User Stories and Story Splitting

In Scrum and other Agile methods, a common way to manage feature requests is with User Stories.  I’ve been teaching people about User Stories and doing workshops with teams for a long time.  Out of that work, I’ve created a very simple PDF User Stories and Story Splitting reference sheet that might be handy.  Please feel free to download it and share it.  This document is something that I explain in-depth in my Certified Scrum Product Owner training seminars.

There are a number of sites out there that include some details that are left out of the reference.  Please see, for example, “Patterns for Splitting User Stories” by Richard Lawrence.  See also the great foundational article on “INVEST in Good Stories” by Bill Wake.

The format of a user story provided in the attachment was developed in conduction with Michael Hamman and Kara Silva and a number of other Agile coaches at Capital One in the 2004-2005 time frame.

Affiliated Promotions:

Register for a Scrum, Kanban and Agile training sessions for your, your team or your organization -- All Virtual! Satisfaction Guaranteed!

Please share!

2 thoughts on “User Stories and Story Splitting”

  1. Mishkin,

    While I believe that your PDF has a lot of value, I have a couple of improvement suggestions. So many people, when learning about User Stories, forget about the 3 C’s of User Stories. Specifically, they tend to fall into old waterfall habits of written requirements like that suggested by the US template. They also forget about one of the other important components of a User Story — the test confirmations (aka story tests, acceptance tests, etc). I’d love to see your PDF stress those aspects so that people don’t forget. Thanks again for taking the time to put together the PDF.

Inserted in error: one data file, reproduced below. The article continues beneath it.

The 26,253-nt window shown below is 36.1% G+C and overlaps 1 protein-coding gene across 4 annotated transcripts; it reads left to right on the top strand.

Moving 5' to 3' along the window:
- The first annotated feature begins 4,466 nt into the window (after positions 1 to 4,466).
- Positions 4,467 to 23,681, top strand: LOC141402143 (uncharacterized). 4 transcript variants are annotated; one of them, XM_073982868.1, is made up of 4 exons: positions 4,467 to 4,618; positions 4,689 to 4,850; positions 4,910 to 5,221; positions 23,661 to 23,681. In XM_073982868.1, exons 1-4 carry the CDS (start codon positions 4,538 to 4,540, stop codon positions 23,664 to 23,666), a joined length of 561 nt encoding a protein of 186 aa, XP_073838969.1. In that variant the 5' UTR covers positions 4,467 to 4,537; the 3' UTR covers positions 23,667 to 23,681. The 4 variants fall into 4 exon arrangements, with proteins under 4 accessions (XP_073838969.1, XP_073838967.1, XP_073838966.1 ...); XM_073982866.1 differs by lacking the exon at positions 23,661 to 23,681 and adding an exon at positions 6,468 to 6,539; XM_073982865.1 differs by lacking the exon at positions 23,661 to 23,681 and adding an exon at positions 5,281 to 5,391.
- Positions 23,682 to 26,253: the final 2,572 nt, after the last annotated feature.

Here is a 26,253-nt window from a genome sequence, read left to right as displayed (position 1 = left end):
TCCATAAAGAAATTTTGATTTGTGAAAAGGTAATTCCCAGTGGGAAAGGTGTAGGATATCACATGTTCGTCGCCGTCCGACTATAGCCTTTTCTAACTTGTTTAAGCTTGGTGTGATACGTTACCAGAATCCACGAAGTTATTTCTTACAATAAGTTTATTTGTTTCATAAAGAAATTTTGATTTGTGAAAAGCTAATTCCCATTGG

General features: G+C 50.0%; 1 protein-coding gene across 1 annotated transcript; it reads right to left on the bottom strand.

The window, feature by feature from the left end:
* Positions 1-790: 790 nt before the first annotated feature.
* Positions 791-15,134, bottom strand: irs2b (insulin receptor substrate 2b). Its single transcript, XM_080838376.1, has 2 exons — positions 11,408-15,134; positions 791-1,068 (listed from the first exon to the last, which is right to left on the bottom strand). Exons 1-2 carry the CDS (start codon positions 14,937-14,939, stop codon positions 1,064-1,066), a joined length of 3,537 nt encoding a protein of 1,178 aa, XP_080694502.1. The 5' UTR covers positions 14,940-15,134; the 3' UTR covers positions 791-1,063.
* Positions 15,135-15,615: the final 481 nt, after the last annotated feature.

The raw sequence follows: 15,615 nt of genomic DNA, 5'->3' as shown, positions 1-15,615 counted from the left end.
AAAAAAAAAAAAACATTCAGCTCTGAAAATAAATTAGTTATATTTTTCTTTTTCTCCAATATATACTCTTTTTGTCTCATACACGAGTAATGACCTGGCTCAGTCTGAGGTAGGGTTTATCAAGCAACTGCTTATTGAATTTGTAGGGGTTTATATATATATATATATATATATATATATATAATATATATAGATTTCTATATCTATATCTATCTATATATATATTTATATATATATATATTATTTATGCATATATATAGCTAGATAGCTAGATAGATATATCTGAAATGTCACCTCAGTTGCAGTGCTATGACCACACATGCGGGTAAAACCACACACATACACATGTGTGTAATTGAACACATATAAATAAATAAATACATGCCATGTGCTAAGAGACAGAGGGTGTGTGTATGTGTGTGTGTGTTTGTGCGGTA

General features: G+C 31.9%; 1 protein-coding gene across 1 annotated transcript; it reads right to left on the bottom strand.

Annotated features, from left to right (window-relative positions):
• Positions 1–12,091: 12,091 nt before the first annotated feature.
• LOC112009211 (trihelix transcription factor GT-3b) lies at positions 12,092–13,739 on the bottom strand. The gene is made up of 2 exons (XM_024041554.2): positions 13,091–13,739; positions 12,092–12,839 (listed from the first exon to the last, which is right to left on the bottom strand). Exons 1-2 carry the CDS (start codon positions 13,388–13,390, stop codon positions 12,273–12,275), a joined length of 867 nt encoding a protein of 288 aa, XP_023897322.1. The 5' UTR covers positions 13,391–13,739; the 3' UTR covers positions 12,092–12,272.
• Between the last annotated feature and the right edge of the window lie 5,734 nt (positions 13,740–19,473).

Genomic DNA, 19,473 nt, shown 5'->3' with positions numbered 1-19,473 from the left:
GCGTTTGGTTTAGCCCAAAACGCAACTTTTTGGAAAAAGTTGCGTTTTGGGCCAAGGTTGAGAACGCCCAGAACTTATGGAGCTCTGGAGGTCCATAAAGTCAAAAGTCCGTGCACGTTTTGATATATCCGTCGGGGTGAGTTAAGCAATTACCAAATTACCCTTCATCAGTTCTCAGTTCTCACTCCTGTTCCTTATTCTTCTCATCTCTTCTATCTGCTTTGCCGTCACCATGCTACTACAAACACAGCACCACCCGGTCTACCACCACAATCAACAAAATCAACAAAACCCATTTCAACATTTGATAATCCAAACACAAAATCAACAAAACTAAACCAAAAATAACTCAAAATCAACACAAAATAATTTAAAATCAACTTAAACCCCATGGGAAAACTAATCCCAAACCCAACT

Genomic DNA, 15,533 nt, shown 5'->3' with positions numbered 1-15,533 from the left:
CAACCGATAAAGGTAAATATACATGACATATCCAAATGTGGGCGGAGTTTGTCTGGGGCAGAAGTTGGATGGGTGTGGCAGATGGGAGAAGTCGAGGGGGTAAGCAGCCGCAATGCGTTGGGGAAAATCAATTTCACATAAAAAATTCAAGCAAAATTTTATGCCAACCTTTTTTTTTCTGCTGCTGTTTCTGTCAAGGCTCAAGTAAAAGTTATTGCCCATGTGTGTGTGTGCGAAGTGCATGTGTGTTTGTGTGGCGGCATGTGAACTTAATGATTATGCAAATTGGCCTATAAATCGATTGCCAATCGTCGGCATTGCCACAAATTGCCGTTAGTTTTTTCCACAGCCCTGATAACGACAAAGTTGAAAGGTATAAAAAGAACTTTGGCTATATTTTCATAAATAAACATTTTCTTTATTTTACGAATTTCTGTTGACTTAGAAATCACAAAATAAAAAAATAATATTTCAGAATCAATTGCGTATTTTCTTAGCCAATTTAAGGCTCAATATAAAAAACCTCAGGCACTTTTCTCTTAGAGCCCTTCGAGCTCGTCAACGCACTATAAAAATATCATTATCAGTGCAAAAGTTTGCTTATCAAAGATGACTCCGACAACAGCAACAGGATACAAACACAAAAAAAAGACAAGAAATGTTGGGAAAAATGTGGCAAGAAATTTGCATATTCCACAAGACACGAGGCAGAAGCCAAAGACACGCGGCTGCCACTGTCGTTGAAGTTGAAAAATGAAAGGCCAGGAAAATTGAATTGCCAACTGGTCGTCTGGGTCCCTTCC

For more info on the improvements I suggested, see this article on User Stories on the Agile Atlas:

    [Even though I’m a co-author of the article, I’m not trying to promote myself here. The Co-inventor of User Stories, Ron Jeffries, was our editor for this article.]

    1. Hey Charles! Thanks for the note. I agree that the third “C” is not very well represented on this pdf. It’s something I will think about how to update. Also, thanks to the link on the Agile Atlas.

Leave a Reply

Your email address will not be published.

This site uses Akismet to reduce spam. Learn how your comment data is processed.